Crises Are OpportunitiesAUTHOR: Francisco Sáez
“Through each crisis in my life, with acceptance and hope, in a single defining moment, I finally gained the courage to do things differently.” ~ Sharon E. Rainey
Personal productivity is mainly a matter of habits. That’s why when the wrong habits are installed in your brain for too much time, nothing works. No matter the method, tricks and support tools that you use. The first few weeks everything seems great, but old habits suddenly impose again and chaos reigns again.
If that happens to you, the good news is that at least you are on the right track. You may need to overstep the mark a little more and cause a bigger crisis.
Charles Duhigg tells in his book The Power of Habit the story of Rhode Island Hospital, a pioneer medical institution in the US that reached a situation of extreme crisis after many years in which the internal procedures had been steadily feeding internal tensions between doctors and nurses. A series of corrosive habits had been growing among nurses in order to mitigate the arrogance of doctors, the excessive working hours and the low appreciation they were given.
As a result of this war of power and the work culture that was created from it, terrible mistakes started to be made: surgeons too often mistakenly operated on the wrong side of a patient’s head. A series of mistakes within a short period of time caused the death of several patients and led to lawsuits and to millions in fines. In addition, newspapers, television and other media zeroed in on the hospital. It was a situation of total chaos.
Fortunately, the newly appointed hospital administrator decided to see the situation as an opportunity to re-evaluate everything. There were changes in the structure of the organization, an intense training program for team work where the importance of the work of nurses and medical staff was accentuated, video cameras were installed in operating rooms to ensure that procedures were met and a new computer system allowed any employee to anonymously report any incident considered to be dangerous.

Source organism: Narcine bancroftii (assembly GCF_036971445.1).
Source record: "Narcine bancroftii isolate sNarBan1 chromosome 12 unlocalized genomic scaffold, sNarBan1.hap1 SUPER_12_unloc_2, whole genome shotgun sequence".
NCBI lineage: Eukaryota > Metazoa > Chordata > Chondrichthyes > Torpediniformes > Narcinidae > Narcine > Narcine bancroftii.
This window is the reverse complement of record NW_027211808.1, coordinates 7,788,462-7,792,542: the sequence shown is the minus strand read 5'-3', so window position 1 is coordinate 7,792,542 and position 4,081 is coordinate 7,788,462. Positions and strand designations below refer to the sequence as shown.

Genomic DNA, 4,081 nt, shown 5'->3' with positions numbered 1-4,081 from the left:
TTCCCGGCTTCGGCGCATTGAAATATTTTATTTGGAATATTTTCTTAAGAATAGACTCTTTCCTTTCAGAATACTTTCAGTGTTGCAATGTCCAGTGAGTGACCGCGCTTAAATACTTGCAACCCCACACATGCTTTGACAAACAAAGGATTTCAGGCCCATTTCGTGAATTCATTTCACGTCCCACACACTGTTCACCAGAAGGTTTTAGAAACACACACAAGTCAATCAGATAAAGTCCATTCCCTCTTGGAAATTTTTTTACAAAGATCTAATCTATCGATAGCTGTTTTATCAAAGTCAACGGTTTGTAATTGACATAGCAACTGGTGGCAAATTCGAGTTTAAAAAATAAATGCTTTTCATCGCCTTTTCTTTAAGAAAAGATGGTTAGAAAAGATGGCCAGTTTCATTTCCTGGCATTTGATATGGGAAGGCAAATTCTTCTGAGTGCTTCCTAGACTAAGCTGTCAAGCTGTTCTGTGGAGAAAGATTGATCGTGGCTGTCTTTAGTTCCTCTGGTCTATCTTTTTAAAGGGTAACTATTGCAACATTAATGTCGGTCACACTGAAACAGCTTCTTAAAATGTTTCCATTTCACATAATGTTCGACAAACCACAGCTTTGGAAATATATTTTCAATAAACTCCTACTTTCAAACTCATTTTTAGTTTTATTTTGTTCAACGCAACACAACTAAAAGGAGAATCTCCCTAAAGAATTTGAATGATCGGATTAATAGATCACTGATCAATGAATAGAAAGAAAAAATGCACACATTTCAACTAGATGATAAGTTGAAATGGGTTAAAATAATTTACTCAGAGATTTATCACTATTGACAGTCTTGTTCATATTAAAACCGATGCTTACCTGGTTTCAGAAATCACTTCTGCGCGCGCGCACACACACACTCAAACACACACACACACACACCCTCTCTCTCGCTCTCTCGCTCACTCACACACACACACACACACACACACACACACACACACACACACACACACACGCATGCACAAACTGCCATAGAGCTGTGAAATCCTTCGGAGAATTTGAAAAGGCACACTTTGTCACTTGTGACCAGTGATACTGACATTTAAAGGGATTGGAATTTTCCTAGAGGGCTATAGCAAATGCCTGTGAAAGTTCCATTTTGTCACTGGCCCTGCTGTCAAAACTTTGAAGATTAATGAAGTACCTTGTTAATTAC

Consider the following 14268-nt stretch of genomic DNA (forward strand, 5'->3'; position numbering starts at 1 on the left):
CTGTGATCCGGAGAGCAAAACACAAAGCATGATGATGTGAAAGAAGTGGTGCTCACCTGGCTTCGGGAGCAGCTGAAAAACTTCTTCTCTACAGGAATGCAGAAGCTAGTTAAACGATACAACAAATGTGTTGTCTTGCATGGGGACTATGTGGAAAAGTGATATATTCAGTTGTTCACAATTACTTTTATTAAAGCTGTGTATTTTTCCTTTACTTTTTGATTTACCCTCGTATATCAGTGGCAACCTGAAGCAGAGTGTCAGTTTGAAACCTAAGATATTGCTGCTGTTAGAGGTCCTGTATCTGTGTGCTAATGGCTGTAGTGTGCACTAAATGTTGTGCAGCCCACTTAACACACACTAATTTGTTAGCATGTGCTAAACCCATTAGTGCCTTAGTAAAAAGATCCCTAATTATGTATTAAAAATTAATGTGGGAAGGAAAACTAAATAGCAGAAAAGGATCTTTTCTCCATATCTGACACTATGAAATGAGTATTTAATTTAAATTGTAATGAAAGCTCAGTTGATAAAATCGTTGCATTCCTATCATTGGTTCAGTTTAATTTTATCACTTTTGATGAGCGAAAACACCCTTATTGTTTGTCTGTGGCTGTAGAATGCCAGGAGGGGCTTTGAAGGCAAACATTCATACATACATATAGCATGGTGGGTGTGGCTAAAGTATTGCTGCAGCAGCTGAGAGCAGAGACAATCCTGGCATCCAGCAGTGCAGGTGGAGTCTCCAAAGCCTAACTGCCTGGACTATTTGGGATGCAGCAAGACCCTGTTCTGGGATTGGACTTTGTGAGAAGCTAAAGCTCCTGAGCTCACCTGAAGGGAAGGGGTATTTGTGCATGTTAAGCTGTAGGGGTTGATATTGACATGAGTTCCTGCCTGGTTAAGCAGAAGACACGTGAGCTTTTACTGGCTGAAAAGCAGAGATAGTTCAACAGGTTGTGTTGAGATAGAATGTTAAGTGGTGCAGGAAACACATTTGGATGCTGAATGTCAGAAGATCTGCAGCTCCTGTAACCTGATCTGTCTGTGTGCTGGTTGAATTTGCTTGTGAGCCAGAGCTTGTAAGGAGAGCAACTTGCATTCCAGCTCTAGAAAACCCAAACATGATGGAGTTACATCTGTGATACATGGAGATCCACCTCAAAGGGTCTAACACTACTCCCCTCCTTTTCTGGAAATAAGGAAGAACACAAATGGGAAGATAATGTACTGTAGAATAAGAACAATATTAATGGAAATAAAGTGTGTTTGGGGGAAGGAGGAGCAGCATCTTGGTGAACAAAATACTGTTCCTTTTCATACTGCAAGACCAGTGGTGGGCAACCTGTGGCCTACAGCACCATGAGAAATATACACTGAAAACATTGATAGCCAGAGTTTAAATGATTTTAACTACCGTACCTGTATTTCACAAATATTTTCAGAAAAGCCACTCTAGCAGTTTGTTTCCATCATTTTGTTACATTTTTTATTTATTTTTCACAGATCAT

All those measures had been proposed years earlier, but neither the doctors nor the nurses were willing to have their status quo changed. It was necessary to reach an extreme situation for everyone to be open to change.
It is in situations of chaos when our organizational habits are more likely to be altered. In fact, crises have such value to produce changes that good leaders maintain that feeling of catastrophe for a while on purpose. They can thus implement the changes with greater probability of success.
Personal changes need a major motivation to serve as a catalyst to boost transition. The good thing about crises is that they eliminate the requirement of self-motivation and put us squarely outside our comfort zone. There is no going back.
What you call crisis is just a need for change that you must accept, instead of fighting it. Keep a cool head, forget the rules and think differently.
If you can’t get yourself well organized, if your stress and anxiety levels are reaching unsustainable limits, it’s time to reconsider how you are doing things and cause a profound change. Do you know Getting Things Done? GTD is a personal productivity method based on three simple habits:
- Not keeping anything in your head
- Making decisions every day
- Reviewing your system regularly.
Simple to understand, although probably not as simple to implement. It’s worth a try.